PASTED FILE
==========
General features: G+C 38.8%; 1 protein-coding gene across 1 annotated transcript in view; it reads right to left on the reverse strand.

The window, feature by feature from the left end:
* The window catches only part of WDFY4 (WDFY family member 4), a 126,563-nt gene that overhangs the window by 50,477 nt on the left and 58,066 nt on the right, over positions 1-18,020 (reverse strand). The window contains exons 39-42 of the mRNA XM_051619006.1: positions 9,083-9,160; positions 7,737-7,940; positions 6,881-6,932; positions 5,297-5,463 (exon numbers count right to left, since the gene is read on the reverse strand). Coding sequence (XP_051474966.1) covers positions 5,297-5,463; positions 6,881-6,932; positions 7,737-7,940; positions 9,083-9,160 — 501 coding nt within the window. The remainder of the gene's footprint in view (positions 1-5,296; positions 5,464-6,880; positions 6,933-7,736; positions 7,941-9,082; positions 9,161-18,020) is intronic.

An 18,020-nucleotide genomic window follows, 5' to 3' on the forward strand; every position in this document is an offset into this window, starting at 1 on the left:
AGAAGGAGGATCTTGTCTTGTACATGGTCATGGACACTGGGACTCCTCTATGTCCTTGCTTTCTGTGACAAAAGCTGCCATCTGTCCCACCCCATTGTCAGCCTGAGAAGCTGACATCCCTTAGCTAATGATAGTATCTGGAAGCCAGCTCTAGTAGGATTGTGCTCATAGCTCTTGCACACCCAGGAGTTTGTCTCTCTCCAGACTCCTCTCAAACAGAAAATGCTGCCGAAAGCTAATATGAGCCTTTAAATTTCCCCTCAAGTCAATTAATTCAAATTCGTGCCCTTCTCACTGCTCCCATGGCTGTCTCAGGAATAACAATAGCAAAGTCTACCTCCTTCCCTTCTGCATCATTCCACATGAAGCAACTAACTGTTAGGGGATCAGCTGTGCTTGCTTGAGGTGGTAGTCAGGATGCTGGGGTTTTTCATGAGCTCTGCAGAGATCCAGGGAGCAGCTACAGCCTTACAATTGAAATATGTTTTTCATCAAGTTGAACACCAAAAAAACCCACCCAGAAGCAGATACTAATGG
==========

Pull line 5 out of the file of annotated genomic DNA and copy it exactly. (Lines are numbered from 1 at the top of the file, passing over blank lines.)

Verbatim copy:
AGAAGGAGGATCTTGTCTTGTACATGGTCATGGACACTGGGACTCCTCTATGTCCTTGCTTTCTGTGACAAAAGCTGCCATCTGTCCCACCCCATTGTCAGCCTGAGAAGCTGACATCCCTTAGCTAATGATAGTATCTGGAAGCCAGCTCTAGTAGGATTGTGCTCATAGCTCTTGCACACCCAGGAGTTTGTCTCTCTCCAGACTCCTCTCAAACAGAAAATGCTGCCGAAAGCTAATATGAGCCTTTAAATTTCCCCTCAAGTCAATTAATTCAAATTCGTGCCCTTCTCACTGCTCCCATGGCTGTCTCAGGAATAACAATAGCAAAGTCTACCTCCTTCCCTTCTGCATCATTCCACATGAAGCAACTAACTGTTAGGGGATCAGCTGTGCTTGCTTGAGGTGGTAGTCAGGATGCTGGGGTTTTTCATGAGCTCTGCAGAGATCCAGGGAGCAGCTACAGCCTTACAATTGAAATATGTTTTTCATCAAGTTGAACACCAAAAAAACCCACCCAGAAGCAGATACTAATGG